The Honda Philosophy is based on numerous words left by Honda's two founders, Soichiro Honda and Takeo Fujisawa.
This section introduces some of the messages that these two founders left for Honda's associates.
Our products should deliver three joys
Our company philosophy is founded on the Three Joys-the Joy of Creating, the Joy of Selling, and the Joy of Buying-because our products should be a joy to engineer, market, and purchase.
First, the joy of creating is a prerogative reserved for the engineers. Just as the Creator of this universe brought forth all things in the natural world with infinite inspiration and inestimable joy, engineers experience the unique joy of creating products that improve the quality of life and society. Nothing makes engineers happier than for the quality of their products to be recognized. As an engineer myself, I constantly strive to build well-designed, superior products.
Secondly, our products should be a joy to sell. We are a manufacturing company. Our products only reach our customers through collaborations with dealerships and the efforts of their staff. Needless to say, those who sell our motorcycles are happy when we offer affordable high-quality machines with superior performance. Such vehicles are always going to be welcomed—always, no exception. Products that sell well generate better income for the dealerships and instill pride and joy in those who sell them. We fail as manufacturers if our products don't deliver this joy to those who sell.
The third joy is the joy of customers. They are our ultimate judges as they, not the manufacturer nor the dealerships, are most familiar, through their daily use, with the true value of our products. When people say "I'm so glad I bought this," it is the highest honor bestowed on the product. I am convinced that our products are so good they advertise themselves. I am secretly proud to know our customers are happy when they buy our brand.
These three kinds of joys embody our company philosophy. All my energy is devoted to realizing these joys. I count on all of you to remain true to these values every day in your work, without ever compromising them. I also respectfully ask our dealerships for continued cooperation based on your full understanding of this belief of mine.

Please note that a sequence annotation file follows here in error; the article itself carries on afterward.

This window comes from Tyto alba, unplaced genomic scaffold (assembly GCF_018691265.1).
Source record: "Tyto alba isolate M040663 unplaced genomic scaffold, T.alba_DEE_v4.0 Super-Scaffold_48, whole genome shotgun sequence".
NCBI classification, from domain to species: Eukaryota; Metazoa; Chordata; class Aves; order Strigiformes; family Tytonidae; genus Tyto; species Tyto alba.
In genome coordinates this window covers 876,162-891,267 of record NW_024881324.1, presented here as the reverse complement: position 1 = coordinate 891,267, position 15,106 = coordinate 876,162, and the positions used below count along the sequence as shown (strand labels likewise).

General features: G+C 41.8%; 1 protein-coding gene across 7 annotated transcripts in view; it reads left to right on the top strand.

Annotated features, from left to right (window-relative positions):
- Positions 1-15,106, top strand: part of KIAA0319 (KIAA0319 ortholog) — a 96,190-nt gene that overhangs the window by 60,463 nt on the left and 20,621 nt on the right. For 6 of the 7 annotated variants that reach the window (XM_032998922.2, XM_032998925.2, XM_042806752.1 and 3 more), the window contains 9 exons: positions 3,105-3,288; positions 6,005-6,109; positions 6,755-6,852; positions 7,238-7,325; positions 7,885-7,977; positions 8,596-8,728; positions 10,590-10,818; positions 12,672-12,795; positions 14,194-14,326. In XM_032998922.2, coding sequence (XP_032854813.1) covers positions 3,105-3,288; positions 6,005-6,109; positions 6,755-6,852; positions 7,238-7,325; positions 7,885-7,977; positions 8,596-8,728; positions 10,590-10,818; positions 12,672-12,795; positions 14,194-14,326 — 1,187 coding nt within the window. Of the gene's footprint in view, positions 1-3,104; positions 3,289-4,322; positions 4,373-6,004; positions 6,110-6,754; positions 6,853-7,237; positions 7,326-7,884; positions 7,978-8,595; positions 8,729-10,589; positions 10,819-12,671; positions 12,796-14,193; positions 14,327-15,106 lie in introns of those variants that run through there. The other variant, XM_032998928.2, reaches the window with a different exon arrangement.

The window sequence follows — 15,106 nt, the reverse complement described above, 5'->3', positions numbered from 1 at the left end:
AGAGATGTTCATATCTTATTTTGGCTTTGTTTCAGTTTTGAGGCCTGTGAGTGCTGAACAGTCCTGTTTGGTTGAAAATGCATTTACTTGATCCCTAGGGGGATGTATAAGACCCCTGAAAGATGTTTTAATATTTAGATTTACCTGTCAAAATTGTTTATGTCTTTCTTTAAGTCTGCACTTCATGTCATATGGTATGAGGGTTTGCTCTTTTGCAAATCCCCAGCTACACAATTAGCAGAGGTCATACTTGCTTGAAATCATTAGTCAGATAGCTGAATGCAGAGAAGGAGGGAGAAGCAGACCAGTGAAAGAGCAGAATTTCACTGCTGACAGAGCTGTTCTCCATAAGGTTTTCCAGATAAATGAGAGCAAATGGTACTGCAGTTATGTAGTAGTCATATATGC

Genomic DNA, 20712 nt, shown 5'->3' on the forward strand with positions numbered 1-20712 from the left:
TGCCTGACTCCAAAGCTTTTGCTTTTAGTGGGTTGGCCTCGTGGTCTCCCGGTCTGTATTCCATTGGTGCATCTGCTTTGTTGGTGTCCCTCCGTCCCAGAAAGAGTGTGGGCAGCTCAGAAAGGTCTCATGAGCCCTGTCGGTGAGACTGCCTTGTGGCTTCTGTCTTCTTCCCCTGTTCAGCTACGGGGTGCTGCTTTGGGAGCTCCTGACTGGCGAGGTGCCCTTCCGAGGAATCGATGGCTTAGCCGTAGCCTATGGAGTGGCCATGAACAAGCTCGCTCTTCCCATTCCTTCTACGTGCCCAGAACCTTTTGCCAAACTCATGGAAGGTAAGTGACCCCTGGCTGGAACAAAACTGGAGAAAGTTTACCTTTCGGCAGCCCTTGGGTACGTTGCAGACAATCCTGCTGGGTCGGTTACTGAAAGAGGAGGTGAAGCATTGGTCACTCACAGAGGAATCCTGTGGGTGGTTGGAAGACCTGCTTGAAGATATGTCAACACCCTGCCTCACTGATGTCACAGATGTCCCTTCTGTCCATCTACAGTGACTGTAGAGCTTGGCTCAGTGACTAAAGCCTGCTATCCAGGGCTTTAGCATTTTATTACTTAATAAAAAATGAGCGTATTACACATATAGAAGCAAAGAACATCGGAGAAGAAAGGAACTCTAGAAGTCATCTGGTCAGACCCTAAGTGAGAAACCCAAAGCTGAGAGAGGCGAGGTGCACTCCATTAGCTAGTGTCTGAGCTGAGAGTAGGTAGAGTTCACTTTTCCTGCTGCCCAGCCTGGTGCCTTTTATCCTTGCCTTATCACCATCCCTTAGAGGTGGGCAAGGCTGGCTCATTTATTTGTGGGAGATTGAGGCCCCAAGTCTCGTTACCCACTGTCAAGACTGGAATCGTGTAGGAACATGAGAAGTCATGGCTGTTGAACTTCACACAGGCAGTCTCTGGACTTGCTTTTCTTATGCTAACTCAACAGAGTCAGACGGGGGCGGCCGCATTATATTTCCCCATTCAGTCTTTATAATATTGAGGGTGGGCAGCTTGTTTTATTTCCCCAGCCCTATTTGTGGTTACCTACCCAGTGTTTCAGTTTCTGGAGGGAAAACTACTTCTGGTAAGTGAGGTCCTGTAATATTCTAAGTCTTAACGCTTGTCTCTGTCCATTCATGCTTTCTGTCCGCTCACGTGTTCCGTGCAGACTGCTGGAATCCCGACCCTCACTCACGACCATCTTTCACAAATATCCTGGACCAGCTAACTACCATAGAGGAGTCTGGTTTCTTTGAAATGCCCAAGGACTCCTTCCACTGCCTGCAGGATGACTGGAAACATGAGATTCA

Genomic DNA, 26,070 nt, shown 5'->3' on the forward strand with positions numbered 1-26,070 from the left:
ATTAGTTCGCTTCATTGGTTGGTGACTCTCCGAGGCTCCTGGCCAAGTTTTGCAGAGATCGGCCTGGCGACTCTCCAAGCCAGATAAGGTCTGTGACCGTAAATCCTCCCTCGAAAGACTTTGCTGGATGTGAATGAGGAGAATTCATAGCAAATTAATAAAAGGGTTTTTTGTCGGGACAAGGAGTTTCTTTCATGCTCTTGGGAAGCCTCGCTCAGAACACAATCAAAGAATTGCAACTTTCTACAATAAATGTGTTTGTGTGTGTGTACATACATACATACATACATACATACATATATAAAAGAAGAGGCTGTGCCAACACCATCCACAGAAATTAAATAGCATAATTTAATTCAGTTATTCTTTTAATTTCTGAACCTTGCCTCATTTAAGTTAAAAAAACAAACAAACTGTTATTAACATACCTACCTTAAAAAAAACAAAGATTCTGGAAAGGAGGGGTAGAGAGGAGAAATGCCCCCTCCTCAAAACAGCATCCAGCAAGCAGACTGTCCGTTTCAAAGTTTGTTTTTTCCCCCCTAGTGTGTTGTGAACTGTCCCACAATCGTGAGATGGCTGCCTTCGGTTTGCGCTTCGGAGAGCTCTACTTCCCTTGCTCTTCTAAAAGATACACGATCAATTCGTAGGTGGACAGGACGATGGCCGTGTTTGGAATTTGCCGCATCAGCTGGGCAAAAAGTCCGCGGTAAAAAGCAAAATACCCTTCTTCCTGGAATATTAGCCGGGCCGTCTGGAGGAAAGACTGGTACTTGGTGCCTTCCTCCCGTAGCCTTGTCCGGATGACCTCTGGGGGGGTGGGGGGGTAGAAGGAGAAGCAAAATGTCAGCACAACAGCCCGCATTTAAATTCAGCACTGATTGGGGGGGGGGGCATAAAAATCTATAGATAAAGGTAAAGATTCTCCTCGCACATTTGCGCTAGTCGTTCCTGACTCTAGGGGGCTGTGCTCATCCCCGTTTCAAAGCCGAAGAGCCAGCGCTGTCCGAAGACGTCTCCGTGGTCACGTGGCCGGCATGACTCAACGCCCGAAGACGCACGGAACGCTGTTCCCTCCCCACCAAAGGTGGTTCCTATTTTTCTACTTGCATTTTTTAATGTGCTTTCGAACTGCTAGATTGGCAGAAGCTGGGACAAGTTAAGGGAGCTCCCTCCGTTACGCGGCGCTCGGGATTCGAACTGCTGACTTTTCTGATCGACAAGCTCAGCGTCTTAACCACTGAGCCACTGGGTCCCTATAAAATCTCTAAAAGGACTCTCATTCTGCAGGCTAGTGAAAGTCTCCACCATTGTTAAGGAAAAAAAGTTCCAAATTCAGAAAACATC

(1951 Honda Monthly (No. 4) Dec. "The Three Joys" )
No company can survive without putting the joy of customers first
Our company's Three Principles were the joy of creating (experienced by the manufacturer), the joy of selling (experienced by distributors and retailers), and the joy of buying (experienced by the customer), but I realized that this formulation suffers from a great error. Our company is destined to fail unless we change the order. The joy of the customer should be No. 1. It is only by means of the customer's joy that the joy of selling can be realized. And the joy of creating exists as the reward for those two joys. This is the proper order.
Joy of buying: It is only when something prompts joy upon its purchase that it can be said to be a truly successful product. It is the obligation and responsibility of all manufacturing workers to create such products. The only condition that must be fulfilled for a company to exist as a going concern is that it continue to inspire satisfaction and trust on the part of customers. It goes without saying that even an exceptional product will not come across as a good product if it is sold at a high price.